Social, Arts & Mobile — Exploring Three Reports from the Past Three Months
We read and research a lot here at TOKY — not just about the verticals we focus on (the arts, education, healthcare, et. al), but also about the print and digital worlds in which our work exists.
Today, we’d like to share a few highlights from three reports that caught our eye during the past few months. Perhaps there’s a nugget or two in here that will help you in your work.
First up is the Pew Internet & American Life Project’s new “Arts Organizations and Digital Technologies” report, the results of a survey of more than 1,200 arts organizations across the country. We found no shockers here — a strong majority (81%) believe that digital technologies are “very important” for promoting the arts. We would hope so, and we’ve seen so. Digging into the full report, we did spot a few specific numbers that could serve as a comparative measure for you and your team:
- 65% say digital technologies are “very important” for fundraising. This doesn’t mean PayPal integration on your website. At TOKY, we see really great potential with focused digital projects like microsites, which can be built for capital campaigns, new building projects, and the like. (We see nods from the Development Office.)
- 50% maintain a blog
- 81% post or stream videos of their performances or exhibits
- 27% host podcasts (don’t forget about audio!)
- 63% say digital technology is “very important” for helping them “use their organization’s resources more efficiently.” As with the first bullet, this affirms that strategic digital content can be an investment with a return.
It’s not all cheers for digital — the report notes how organizations have to tolerate (and, we hope, respond to) fault-finding Facebook comments, as well as visitors’ decreasing attention spans during live performances.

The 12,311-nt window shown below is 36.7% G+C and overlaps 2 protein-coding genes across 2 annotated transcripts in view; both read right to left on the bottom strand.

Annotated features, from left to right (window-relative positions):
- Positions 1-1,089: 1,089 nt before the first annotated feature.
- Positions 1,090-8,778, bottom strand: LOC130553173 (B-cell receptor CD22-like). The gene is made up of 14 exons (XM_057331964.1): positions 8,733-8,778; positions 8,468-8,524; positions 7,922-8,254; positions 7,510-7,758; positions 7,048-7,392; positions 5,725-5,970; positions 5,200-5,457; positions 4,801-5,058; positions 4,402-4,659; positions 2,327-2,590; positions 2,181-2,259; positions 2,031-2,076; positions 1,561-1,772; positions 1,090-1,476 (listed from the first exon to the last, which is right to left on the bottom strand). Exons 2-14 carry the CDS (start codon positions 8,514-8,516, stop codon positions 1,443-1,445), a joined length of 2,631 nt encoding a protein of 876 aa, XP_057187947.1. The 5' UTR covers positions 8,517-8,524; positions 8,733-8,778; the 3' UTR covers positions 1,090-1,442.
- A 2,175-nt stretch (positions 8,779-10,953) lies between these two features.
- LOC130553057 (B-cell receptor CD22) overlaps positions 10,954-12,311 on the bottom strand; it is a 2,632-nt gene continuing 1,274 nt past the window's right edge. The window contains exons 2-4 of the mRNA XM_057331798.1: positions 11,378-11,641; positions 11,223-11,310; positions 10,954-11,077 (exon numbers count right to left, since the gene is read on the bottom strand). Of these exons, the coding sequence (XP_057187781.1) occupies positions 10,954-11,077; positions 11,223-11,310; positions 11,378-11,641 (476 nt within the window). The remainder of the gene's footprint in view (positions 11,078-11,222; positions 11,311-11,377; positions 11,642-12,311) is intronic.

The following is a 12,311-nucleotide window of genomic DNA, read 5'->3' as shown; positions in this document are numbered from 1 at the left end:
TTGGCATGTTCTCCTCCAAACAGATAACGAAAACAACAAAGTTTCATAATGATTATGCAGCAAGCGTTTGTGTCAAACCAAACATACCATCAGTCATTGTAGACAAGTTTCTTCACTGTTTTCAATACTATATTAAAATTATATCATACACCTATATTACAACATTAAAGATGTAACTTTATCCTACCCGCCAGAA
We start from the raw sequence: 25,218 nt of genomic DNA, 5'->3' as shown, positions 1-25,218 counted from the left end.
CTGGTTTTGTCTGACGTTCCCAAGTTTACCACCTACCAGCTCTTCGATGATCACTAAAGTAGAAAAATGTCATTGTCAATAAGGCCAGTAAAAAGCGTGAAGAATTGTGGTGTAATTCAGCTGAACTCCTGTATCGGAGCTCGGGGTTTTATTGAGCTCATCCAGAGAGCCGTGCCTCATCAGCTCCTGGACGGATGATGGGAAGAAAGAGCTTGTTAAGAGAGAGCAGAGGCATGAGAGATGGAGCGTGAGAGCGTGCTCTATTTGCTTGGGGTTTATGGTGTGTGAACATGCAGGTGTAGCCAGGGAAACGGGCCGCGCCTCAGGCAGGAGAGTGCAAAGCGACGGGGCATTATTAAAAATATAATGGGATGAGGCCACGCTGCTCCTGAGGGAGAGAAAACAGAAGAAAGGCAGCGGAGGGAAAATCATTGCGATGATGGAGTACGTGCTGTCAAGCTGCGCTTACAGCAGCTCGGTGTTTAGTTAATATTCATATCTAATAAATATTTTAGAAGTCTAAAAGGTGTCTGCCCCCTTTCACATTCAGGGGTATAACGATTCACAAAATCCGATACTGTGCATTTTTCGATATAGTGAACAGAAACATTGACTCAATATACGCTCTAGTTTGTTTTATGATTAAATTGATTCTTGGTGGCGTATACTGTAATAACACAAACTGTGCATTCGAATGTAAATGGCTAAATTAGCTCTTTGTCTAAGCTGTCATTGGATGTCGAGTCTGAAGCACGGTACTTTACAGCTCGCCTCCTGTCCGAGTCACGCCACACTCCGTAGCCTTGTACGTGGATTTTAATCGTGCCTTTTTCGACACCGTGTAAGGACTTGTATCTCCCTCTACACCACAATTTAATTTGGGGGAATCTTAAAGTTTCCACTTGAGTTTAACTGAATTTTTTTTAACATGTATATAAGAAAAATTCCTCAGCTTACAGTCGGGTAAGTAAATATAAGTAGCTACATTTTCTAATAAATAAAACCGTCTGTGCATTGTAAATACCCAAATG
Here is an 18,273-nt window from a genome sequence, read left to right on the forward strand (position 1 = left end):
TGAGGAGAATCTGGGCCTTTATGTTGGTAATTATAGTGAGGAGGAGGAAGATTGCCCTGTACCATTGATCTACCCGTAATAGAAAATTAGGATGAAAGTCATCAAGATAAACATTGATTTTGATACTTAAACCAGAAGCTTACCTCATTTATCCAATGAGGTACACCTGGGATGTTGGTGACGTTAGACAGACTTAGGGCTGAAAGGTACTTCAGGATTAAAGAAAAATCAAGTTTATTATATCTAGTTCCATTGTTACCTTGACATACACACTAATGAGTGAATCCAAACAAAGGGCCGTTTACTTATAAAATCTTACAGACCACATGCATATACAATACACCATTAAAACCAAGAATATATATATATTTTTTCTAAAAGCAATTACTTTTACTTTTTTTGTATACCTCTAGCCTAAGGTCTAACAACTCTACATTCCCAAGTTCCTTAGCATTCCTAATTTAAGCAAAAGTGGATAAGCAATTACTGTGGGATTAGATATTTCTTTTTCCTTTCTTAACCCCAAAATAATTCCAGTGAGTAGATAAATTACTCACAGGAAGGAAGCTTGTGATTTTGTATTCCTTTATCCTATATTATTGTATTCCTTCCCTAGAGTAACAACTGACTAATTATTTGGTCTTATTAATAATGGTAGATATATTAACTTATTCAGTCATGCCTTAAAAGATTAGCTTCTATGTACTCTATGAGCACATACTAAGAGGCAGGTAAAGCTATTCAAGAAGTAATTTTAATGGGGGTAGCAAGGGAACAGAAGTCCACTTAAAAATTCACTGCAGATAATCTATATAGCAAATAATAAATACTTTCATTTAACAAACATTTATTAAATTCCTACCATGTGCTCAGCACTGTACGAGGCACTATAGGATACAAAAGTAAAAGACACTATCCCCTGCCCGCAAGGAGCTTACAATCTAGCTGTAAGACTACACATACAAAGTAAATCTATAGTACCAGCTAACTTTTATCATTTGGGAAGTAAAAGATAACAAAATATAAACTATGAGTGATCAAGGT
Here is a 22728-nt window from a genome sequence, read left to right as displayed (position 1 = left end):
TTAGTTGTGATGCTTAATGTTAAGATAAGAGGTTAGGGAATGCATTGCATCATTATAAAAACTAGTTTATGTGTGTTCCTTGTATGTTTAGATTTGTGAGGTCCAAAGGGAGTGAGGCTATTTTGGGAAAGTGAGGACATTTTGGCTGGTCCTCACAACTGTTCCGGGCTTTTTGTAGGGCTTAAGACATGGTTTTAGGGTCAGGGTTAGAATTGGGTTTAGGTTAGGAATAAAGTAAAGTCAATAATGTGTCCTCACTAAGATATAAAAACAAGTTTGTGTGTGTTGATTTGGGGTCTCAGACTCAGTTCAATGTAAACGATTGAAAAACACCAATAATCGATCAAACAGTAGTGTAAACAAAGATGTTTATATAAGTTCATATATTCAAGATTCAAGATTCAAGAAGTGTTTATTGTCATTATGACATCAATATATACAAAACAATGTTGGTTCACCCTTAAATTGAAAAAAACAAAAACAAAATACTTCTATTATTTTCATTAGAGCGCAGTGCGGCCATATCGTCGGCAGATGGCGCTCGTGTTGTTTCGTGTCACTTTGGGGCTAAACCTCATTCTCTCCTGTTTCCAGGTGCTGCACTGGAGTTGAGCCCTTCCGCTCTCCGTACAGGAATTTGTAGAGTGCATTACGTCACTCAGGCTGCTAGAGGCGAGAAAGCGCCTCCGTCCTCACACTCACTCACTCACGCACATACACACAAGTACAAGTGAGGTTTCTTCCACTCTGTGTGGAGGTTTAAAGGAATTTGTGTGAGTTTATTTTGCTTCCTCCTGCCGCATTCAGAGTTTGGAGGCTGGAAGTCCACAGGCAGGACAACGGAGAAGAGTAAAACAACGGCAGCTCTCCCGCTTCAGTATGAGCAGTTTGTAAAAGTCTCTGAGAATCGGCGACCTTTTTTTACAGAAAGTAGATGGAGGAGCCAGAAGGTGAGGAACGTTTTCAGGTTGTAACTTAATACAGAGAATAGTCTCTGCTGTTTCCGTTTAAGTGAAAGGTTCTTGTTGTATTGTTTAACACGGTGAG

To close, though, I’ll circle back to a positive point that jumped out. The researchers asked the organizations to recount any major impacts that social media has had on their work. Among the themes that emerged, writes Pew: “Social media helps organizations clarify what they do.”
What that says to us is that it’s not just about be able to repeat the mission of the organization over and over online. Rather, by having to show up every day or so, and express who you are and what you stand for — in ways formal and informal, using words and pictures, engaging staff from all departments — you come to know who you are, and how to articulate it, better than ever. You’re continually working that identity muscle. (This brought to mind a comment the Walker Art Center’s Paul Schmelzer made at last summer’s National Museum Publishing Seminar: Publishing is a means of creating an identity.)
Last month, Nielsen and NM Incite released a study called “Social Media Report 2012.” The 15-slide report is headlined “Social Media Is Coming of Age,” and our eyes alighted on these findings:
- In terms of the year-over-year growth of social media use, 63% of this growth was via mobile apps or the mobile web. That’s significant.
- Pinterest use is surging. (Here’s TOKY’s sliver.) While Pinterest is not yet among the top three social media apps or sites used, its year-over-year growth was 1,047% on the desktop browser, 1,698% on the mobile app, and 4,225% on the mobile web.